Kevin: I was a kid working and living in Regina and I had a brother who was a musician and the musician brother was managed by a fellow out of Winnipeg who promoted shows in addition to managing artists. So, you know, when I was a kid, I used that “in” to put up posters for April Wine concerts in Regina and back in the 70s sort of days, those bands that would dare to come through the prairies, I’d get the call to say, “Put up the posters,” and that that list grew to, “Can you come backstage and be a gopher and run and pick up guitar strings,” or “Pick up the bus driver at the airport or the hotel and bring him back to the arena,” or whatever. So the list then, grew and grew and I ended up moving to Winnipeg and I was part of Nite Out Entertainment, which was a, you know, fairly significant promoter back in the 80s and 90s with notably Bruce Rathbone and Sam Katz as the principles. And Katz, of course, went on to become our mayor.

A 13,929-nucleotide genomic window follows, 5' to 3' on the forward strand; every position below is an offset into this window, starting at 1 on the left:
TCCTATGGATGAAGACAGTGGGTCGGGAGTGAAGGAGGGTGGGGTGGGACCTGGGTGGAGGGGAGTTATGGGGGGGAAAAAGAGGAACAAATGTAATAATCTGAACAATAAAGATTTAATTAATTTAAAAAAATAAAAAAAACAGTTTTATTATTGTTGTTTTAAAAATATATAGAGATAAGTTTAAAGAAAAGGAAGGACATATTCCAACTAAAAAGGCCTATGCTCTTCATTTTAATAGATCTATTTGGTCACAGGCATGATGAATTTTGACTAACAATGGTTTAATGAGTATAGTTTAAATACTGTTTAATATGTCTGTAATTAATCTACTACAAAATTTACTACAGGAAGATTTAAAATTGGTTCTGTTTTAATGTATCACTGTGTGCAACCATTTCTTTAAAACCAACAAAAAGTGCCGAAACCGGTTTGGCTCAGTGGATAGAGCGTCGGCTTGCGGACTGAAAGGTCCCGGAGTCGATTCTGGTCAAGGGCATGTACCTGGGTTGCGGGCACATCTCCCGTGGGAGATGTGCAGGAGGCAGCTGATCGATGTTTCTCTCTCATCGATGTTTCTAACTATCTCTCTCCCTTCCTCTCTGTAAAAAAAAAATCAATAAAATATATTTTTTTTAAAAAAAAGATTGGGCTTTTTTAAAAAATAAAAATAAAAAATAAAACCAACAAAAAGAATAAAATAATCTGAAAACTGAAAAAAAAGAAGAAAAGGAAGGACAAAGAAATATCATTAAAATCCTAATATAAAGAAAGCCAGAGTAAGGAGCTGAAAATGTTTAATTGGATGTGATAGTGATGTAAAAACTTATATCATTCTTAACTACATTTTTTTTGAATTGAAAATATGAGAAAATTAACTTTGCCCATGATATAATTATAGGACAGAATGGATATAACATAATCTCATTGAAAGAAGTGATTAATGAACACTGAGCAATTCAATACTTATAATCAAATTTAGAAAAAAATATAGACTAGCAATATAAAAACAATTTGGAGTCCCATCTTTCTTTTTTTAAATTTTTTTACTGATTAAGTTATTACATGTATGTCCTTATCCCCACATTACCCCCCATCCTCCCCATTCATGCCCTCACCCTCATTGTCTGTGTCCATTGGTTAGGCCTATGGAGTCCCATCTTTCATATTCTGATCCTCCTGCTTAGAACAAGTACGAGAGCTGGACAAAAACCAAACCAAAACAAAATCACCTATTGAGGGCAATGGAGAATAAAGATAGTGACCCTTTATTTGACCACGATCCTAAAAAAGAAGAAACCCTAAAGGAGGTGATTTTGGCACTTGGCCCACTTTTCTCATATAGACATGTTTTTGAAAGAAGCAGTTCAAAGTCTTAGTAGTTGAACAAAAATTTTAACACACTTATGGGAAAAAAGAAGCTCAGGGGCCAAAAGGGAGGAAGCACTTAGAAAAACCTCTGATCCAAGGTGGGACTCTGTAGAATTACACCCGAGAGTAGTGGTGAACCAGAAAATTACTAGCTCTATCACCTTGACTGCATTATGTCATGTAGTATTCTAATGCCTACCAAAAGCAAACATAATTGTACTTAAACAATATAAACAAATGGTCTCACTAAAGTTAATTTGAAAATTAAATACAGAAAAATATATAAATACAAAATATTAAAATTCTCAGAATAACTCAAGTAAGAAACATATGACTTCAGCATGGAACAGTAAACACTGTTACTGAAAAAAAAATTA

So I cut my teeth in that promoting world working in that era and that milieu. We covered Manitoba, Saskatchewan, and sometimes we’d venture into Alberta. I then, I left promoting so my background really was promoting events. I left Manitoba, moved to Vancouver and for five years I headed up an operation out of Vancouver that was, it was the start of the consolidation of the concert business that’s really now dominant in the business. But a company from California, an American based company had decided they were gonna expand offices into Canada. So I oversaw events working for them, they were called MCA Concerts, it became Universal Concerts, it then became House of Blues Concerts, now it’s Live Nation. So I oversaw the operation from Vancouver to Winnipeg, or Victoria to Winnipeg, and so in and out of every arena, in and out of every theater, every stadium, doing small things from club shows up to the Rolling Stones and stadiums for them. I was in Vancouver for five years before my phone rang and it was contacts I had in Winnipeg saying, “Would you ever consider moving back to Winnipeg? Here’s what we’ve got going. We think we’re going to open an arena. You know, one day, who knows where it might lead to, but the old arena’s old and we have plans for a new arena. Do you think you could come back?” So I did return after five years in Vancouver, split my time between Winnipeg Enterprises Corporation, which ran the stadium, ran the old arena, ran the ticketing operation, called “Select-a-Seat”, and helped develop the plan to, and execute the plan, that saw the closedown of that arena, transferred the operation of the stadium to the Bombers, and helped open True North. True North Centre became the MTS Centre. And so here I am today; more venue operator, but still a part-time promoter because we do program our own events here. Long answer, but that that’s my chronology.